The parrot is not impressed by this break in his routine and lets me know with a sharp bite on my thumb. I don’t grudge him his irritation. I kind of wish I could simply bite Sarah’s thumb and send her on her way. But I tell myself once more that it’s probably not her fault that she is the way she is and I should have some compassion.

Somehow we make it up the steep staircase and into my apartment, where she looks around with an expression that grows ever more disappointed. “It’s so plain.”

“What were you expecting?”

“I dunno. It used to be more—” She looks away. “Never mind.”

She slouches onto the couch, kicks off her shoes, and pulls a fleece blanket over her head. I don’t know what this place looked like when she spent all her time here, before it was a bookstore, before I came back to town. But I know from the snores drifting back to the kitchen that I can’t ask her now. I don’t have the heart to wake her when the coffee is done, so I creep back downstairs to gather in the remains of last night.

Each new gust of wind brings me more confetti and cigarette butts skidding along the concrete like staggering drunken partiers. I tuck it all into the trash bag along with broken glass, wadded-up tissues, and a single black shoe. I’ll have to do it again in a few hours when the wind brings more. It doesn’t bother me like it used to. It’s just part of the rhythm of this place.

A sharp beeping ceases, one of those sounds you don’t notice until it’s gone. In the silence left behind I realize that the ice on the river has finally melted. I know it without looking. Rivers have voices, and this morning the Saginaw is grumbling.

At the end of the street, a tow truck ascends the boat launch at Marina Five, dragging the rusty blue pickup I saw still parked on the thinning ice yesterday. The last of the ice fishermen leans toward the truck, hand at his heart, as one might hover over a dead body to search for one more breath, one more twitch of the eyelids, something that might indicate that there was still time to tell him you loved him. Only there wasn’t.

No, he’s just getting a pack of cigarettes from his breast pocket.

I watch until all that’s left of the story is wet gravel. Next year it might be a Jeep or an ice shanty. It will probably be in February rather than March—winter had lingered so long this year. But it wouldn’t be nothing. This too is part of the routine—when the ice gives way, when what was solid ground suddenly cracks and shifts and turns deadly.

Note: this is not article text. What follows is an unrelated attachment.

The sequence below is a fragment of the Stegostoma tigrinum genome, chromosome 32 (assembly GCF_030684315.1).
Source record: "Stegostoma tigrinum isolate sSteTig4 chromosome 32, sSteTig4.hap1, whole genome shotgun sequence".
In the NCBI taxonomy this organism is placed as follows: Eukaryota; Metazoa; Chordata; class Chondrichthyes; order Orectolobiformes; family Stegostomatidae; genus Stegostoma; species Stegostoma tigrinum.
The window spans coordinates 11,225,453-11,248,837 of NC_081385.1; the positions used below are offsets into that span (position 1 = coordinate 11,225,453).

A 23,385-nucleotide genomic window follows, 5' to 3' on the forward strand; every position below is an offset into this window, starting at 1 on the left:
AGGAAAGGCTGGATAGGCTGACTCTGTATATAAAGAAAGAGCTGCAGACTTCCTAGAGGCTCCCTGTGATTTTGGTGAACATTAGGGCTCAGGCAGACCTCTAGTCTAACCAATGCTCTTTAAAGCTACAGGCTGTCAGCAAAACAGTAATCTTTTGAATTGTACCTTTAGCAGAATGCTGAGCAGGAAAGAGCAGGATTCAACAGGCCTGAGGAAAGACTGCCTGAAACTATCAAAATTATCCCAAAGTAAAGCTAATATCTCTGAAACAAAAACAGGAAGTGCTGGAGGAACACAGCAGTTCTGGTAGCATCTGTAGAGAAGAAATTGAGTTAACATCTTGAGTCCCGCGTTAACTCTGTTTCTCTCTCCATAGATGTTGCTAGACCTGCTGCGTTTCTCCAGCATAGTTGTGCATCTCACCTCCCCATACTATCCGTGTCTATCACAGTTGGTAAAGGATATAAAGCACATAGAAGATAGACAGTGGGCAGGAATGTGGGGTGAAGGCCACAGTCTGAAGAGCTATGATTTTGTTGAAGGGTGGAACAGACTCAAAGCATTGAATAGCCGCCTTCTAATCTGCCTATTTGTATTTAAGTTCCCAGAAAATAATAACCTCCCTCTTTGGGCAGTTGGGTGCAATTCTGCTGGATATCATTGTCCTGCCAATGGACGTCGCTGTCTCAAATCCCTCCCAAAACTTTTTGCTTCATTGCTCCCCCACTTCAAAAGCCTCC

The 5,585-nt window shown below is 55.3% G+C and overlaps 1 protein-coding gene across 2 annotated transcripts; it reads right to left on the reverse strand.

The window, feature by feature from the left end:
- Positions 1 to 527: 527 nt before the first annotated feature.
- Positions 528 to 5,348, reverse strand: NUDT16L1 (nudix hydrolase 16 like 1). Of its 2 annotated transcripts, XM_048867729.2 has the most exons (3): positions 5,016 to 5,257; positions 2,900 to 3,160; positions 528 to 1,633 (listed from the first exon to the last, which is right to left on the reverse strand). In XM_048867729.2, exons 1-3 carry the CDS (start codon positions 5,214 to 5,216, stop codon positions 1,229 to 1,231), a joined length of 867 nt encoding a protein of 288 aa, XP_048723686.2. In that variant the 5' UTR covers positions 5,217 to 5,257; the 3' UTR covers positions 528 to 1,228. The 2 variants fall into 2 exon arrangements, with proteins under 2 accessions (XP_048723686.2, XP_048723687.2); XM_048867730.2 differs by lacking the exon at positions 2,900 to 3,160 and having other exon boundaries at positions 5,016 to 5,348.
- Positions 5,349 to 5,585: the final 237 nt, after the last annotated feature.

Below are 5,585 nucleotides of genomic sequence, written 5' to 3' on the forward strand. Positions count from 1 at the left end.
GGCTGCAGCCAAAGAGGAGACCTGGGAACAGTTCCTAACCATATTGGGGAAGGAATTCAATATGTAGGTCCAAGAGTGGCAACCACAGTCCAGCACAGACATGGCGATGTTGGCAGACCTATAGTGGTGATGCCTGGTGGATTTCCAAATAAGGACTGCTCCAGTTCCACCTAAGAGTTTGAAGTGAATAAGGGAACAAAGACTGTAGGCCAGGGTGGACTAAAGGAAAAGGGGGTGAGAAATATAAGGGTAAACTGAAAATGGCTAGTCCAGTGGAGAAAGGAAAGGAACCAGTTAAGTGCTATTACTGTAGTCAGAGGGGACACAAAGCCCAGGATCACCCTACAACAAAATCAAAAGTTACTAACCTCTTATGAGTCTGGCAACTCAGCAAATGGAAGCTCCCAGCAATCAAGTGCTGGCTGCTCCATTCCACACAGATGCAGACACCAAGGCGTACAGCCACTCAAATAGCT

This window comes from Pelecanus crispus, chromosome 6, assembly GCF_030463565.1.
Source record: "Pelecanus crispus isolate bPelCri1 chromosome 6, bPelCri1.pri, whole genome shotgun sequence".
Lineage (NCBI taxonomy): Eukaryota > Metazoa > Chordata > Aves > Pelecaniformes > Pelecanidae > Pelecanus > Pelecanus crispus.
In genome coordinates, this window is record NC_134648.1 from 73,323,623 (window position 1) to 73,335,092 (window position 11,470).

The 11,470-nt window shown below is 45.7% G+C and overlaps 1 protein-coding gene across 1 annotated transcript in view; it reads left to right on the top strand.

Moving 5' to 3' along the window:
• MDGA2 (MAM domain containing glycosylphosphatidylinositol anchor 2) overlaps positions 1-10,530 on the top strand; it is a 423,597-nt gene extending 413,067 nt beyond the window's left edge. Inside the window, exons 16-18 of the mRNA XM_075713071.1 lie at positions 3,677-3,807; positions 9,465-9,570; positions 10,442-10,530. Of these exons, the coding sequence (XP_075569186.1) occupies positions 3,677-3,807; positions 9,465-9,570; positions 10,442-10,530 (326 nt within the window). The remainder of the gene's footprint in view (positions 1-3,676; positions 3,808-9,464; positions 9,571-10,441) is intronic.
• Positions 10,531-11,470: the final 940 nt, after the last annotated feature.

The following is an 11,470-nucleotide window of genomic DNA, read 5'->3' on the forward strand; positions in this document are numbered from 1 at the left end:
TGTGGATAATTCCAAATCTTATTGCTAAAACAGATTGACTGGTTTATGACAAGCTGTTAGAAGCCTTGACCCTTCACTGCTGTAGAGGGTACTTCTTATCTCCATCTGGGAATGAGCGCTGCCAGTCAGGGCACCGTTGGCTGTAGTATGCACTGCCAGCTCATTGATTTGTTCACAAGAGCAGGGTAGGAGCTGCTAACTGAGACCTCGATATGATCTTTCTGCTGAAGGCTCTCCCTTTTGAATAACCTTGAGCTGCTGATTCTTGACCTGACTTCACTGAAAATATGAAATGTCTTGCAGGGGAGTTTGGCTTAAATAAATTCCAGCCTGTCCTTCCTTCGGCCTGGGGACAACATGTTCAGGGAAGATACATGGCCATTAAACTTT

There had been a tow truck in my father’s case, pulling a black sedan from a different river—May I direct your attention to Exhibit B? It was anything but routine. I saw it splashed across the front page of the Boston Globe, read the gruesome details in neat columns of text that left leaden dust beneath my fingernails. I didn’t go to school the next day.

When I can’t fit even one more stray sequin into the bag, I tie the plastic handles and stretch my back. That’s when I see it, in a skeletal crab apple tree on the other side of the street—the first robin. Spring. All signs point to it. A winter, no matter how long, cannot last forever. The longed-for bird tips his head at me and lifts off against the wind. I deposit the trash in the alley dumpster and fish out my scrub brush and graffiti remover—it’s not the first time—and get to work on the wall.

Half an hour later I turn on the lights and let The Professor back out of his cage. Ignoring his muttered cursing, I flip the Open sign and settle down behind the cash register with a hundred-year-old copy of Aurora Leigh as company.

The spine crackles and the sweet perfume of time drifts up to my nose. The lines slip under my eyes like a mother duck and her brood slipping down the river. Word by word, Aurora lives and loves as she first did under Elizabeth Barrett Browning’s graceful pen.

Three quiet hours later—not even a visit from Mr. Sutton, the only person I could call a regular customer with any integrity—the bells on the front door jingle. The Professor squawks, “Hello!”

“I got the mail,” comes Dawt Pi’s heavily accented voice as she rounds a shelf. “I thought you were going to put that sign out.”

She tucks her tiny purse under the counter before reaching up for The Professor. The bird edges over and makes his way down her arm to her shoulder. He’ll spend the next half hour carefully preening her straight, oil-black hair. He never does this to me. If he sat for more than a couple minutes on my shoulder, I would probably end up missing half my ear.

“What sign?”

“That sign. You said you were going to put it out. On the sidewalk.”

I put down my book. “Sorry. I was a little distracted this morning.”